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Report: U.S. Digital Divide Melting Away

By Tim McDonald
Aug 22, 2000 12:00 AM PT

New data from research firm Media Metrix shows that while the Net is still generally dominated by those with higher incomes, the number of U.S. users with low incomes is growing faster than any other group.

Report: U.S. Digital Divide Melting Away

The Internet presence of those in the under-$25,000 (US$) income bracket grew nearly 50 percent between June 1999 and June 2000, the study said. That group, which makes up nearly a third of the overall U.S. population according to the U.S. Census Bureau, represents 9.7 percent of the online population.

The lowest rate of growth was among those with incomes of $75,000 and over.

"The Internet, while smaller in size than the general U.S. population, clearly looks more like the mainstream population than ever before," the study said.

Subtle Shift

The highest income group studied, consisting of those earning more than $100,000, represents close to 18 percent of the online population, but only 10.5 percent of total U.S. households. However, the number of users in the two lowest-income categories -- under $25,000 and $25,000-$40,000 -- jumped from 7.9 percent to 9.7 percent and 16.2 to 18.7 percent of the online population, respectively.

At the same time, the percentage of Internet users in the higher-income brackets actually decreased from 28.3 percent to 27.3 percent.

"The change in household income composition year-over-year does, however, suggest at least a subtle shift in distribution," the study said.

Media Metrix cited several reasons for the shift, including falling computer prices, increased technological ease-of-use, and improved access to the Internet in professional, academic and community environments.

Striking Differences

According to the study, the relationship between income and online usage patterns continues to be striking, with distinct preferences between the brackets.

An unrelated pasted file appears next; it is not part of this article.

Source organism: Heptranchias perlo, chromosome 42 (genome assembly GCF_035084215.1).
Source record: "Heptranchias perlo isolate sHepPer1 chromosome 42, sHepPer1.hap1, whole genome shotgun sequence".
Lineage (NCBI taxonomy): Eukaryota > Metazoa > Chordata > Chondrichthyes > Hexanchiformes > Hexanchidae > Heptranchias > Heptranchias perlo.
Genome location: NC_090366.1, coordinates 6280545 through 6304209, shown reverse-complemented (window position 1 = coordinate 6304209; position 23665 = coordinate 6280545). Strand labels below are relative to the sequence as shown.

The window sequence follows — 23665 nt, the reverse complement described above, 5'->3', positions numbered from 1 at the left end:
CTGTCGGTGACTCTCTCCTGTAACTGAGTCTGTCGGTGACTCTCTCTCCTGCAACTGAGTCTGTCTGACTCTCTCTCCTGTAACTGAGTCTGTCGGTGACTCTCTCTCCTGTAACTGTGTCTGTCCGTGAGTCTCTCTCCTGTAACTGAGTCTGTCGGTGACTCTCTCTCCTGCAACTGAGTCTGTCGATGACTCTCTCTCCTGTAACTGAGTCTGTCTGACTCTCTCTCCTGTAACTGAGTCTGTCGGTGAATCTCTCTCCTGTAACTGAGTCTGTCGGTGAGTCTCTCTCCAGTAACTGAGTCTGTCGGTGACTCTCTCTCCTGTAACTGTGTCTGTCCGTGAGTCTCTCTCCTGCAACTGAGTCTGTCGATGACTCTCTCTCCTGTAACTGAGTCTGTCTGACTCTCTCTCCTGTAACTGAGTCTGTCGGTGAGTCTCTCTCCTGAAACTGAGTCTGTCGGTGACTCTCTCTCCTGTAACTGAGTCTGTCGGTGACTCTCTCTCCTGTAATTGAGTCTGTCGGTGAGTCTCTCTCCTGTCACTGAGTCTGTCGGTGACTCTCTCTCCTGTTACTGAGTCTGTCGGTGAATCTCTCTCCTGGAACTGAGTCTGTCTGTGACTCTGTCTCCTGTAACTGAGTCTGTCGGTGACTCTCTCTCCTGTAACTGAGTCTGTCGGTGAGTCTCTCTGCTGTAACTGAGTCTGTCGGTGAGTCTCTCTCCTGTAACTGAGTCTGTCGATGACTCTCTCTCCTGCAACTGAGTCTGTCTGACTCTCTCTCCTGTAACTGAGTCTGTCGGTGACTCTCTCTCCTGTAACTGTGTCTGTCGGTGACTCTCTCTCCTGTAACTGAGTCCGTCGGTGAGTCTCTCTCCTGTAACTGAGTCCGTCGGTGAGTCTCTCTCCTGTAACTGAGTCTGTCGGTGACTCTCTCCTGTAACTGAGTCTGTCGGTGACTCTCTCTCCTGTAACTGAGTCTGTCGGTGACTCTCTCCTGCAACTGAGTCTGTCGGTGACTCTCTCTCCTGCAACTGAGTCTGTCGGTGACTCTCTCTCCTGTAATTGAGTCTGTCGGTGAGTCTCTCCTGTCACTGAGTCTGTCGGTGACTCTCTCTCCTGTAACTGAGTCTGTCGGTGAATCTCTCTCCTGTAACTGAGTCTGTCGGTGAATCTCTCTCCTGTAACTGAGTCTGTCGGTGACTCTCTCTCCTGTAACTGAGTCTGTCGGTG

Higher-income users spend less time online and view fewer pages than their lower-earning counterparts. Those at the higher income level spent close to nine hours a month online, while those at the lower income level spent about 13 hours per month, viewed more pages and stayed on each page longer.

Narrow Window for Targeting Wealthy

Content preference also differs markedly between the Internet users in the various income brackets. Web surfers in the $60,000-$75,000 bracket are most interested in hobby/leisure and sports sites, while those in the $75,000-$100,000 group are most interested in automotive sites, and least interested in careers and health.

Those with incomes more than $100,000 are mainly interested in travel and financial sites, and least interested in community-related sites.

"The window of opportunity for accessing this critical consumer base is a comparatively narrow one and growing more so over time as high-income users establish more focused usage patterns," the study said.

The lowest income group visited auction and career sites the most, while representing the smallest percentage of visitors at travel sites.

Media Metrix surveyed 55,000 Internet users in conducting the study.

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